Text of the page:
See more like "Cystic Fibrosis Drugs: Orkambi"

Cystic Fibrosis Drugs: Orkambi
Exerpts for Paul Scully
Monday 10 June 2019

(7 months, 2 weeks ago)

Read Full debate
Westminster Hall
Department of Health and Social Care
Paul Scully Portrait Paul Scully (Sutton and Cheam) (Con) - Hansard
10 Jun 2019, 4 p.m.

I beg to move,

That this House has considered e-petition 231602 relating to access to Orkambi and other drugs for people with cystic fibrosis.

It is a pleasure to serve under your chairmanship, Mr Bailey. I will read the petition, if I may:

“Children & young adults with CF endure lifelong suffering & early death. They need Orkambi and other precision medicines as they are developed. Sufferers in the EU, US & Australia can access the drugs, but not the UK. Hundreds have died in the 3 years since these drugs were licensed. All MPs who debated the petition in March were passionately in favour of supplying the drugs. Despite an ever-increasing abundance of evidence as to the drugs’ effectiveness, CF sufferers still do not have access. Case studies report miraculous improvements in health. Consultants nationwide have asked the NHS to make the drugs available. Doctors have expressed distress at seeing children die whilst the drug they need is on the shelf. After 3 years, conclude negotiations and fund these drugs.”

I pay tribute to Catherine Meredith, who started the petition, and the 108,144 people who had signed it as of this morning. Many hon. Members present are here because of their constituents and their long-lasting championing of cystic fibrosis treatment and the need to get these drugs to market as soon as possible.

Cystic fibrosis is a severe, devastating and progressive disease. It is a genetic disease, so we know the exact number of people living with it—70,000 around the world. It is considered by many to be a Celtic disease; the UK has 12% of all sufferers, which makes it an important place for research and an important market for pharmaceutical companies, such as Vertex, that have been working on treatment.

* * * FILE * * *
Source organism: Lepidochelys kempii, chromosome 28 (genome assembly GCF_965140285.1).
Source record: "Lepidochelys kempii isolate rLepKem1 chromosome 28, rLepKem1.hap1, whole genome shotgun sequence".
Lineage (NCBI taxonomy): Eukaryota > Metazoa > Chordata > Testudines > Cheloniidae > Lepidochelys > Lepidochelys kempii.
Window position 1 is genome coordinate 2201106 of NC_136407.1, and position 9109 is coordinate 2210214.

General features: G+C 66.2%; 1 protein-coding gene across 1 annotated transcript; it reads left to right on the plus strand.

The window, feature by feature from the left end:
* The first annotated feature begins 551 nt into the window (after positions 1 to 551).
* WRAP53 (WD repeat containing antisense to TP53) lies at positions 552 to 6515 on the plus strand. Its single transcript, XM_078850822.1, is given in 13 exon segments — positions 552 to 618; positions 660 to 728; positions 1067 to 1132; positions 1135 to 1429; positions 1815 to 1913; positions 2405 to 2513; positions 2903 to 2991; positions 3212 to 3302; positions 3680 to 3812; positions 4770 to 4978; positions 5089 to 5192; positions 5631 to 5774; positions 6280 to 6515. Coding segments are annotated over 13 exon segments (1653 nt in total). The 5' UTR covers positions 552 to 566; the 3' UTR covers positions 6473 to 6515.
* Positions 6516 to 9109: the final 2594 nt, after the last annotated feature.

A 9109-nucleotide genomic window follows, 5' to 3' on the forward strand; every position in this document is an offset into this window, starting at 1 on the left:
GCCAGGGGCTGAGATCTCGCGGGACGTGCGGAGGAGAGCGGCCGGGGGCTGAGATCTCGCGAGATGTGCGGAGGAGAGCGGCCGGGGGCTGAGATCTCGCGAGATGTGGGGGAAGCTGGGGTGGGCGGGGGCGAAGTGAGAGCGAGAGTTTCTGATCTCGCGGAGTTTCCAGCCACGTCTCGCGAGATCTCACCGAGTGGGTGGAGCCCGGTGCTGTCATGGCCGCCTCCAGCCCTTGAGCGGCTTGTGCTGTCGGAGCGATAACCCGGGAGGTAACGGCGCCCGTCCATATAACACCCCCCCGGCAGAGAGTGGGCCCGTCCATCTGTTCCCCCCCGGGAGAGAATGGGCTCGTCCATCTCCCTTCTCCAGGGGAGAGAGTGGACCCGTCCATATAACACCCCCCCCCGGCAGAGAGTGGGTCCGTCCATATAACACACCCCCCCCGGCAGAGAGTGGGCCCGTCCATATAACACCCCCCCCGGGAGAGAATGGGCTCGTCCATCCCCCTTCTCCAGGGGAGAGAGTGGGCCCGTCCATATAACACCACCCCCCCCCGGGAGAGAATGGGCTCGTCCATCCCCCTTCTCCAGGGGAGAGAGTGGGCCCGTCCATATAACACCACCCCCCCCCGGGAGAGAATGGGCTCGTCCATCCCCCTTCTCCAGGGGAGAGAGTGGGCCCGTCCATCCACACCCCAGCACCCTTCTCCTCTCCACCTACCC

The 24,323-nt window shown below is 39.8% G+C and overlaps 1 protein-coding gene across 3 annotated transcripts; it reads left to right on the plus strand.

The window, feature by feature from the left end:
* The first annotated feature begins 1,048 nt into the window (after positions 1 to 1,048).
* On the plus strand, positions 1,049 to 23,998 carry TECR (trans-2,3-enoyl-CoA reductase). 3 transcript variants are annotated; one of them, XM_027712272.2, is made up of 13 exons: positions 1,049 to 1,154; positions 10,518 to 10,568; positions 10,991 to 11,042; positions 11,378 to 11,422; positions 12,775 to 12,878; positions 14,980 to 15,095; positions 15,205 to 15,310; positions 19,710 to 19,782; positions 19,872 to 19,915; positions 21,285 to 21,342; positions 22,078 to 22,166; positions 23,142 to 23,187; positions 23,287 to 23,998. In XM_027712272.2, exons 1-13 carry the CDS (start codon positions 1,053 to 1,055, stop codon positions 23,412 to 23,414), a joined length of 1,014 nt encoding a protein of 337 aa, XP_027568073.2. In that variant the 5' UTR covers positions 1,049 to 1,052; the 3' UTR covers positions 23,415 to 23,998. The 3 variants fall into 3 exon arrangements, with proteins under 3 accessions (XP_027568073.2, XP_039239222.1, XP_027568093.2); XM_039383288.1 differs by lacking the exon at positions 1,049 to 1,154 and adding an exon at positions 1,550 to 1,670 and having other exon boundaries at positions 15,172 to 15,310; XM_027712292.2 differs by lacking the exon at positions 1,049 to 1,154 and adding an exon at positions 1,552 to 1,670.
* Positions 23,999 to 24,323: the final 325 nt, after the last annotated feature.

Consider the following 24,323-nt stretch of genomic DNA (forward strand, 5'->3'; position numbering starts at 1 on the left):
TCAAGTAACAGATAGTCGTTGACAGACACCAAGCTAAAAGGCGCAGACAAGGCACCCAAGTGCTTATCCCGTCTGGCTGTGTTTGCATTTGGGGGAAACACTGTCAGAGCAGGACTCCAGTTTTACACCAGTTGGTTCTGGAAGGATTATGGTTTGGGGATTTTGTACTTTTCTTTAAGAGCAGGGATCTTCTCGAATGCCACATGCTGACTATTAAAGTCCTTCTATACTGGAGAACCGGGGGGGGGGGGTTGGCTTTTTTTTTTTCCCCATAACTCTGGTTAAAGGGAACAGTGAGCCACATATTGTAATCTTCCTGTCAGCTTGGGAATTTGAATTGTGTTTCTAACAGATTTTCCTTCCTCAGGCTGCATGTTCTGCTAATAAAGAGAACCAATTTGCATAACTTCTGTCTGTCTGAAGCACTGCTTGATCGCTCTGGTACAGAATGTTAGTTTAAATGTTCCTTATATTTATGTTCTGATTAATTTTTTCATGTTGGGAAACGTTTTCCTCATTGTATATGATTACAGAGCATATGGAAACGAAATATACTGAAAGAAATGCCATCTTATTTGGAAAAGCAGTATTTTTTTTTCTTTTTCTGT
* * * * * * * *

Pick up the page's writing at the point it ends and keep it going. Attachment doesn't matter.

Alberto Costa Portrait Alberto Costa (South Leicestershire) (Con) - Hansard
10 Jun 2019, 4:32 p.m.

I congratulate my hon. Friend on securing a clearly important debate. If Orkambi were available on the NHS, my constituent Amelie-Rose Sullivan, who is only two years old, would be able to take that life-saving medicine. Having spoken with her family, I understand that she has needed antibiotics on five occasions, which involves a two-week course each time—a cost to the NHS. antibiotics might not have been needed if she were taking Orkambi, which underlines the need for Orkambi to be available. Ultimately, it would be better value for the taxpayer and our constituents.

Paul Scully Portrait Paul Scully - Hansard
10 Jun 2019, 4:34 p.m.

My hon. Friend is absolutely right. Before I led a similar debate for the Petitions Committee roughly this time last year, I went to the Cystic Fibrosis Trust, as I did this morning, where I met and spoke to a lot of parents whose children are suffering, as he has mentioned. This morning, I met a number of adult sufferers, who I will speak further about in a minute. One of them, who is 43, described the disease—this is harsh, especially for any sufferers watching—as his lungs filling up and effectively drowning. That is pertinent to me, because my father died of mesothelioma 30 years ago, after a year of suffering. This man is 43; I cannot imagine that suffering. Early treatment for children, however, stops that build-up in the first place and allows them to keep their lung capacity higher for longer, so they can have a proper standard of living.

Catherine McKinnell Portrait Catherine McKinnell (Newcastle upon Tyne North) (Lab) - Hansard

I suspect that my fellow Petitions Committee member shares my concern that families are being put in the terrible position of having not only to deal with a devastating illness and diagnosis, but fight for a treatment that they know is available and that other people across Europe and across the world are receiving. Whether it is cystic fibrosis, Batten disease or phenylketonuria, or PKU, it is wrong that families are wasting their precious energy, which they would like to channel into looking after their children, into fighting for a treatment that could solve many of those medical issues.

Paul Scully Portrait Paul Scully - Hansard
10 Jun 2019, 4:35 p.m.

I totally agree with the hon. Lady. It is frustrating to look at access around the world; there is even an interim solution in Scotland. It would be interesting to hear from the Minister about how that may pan out. Scotland has given interim access, including for compassionate use, and further access to some sufferers who can use Orkambi with a view to reporting back in August.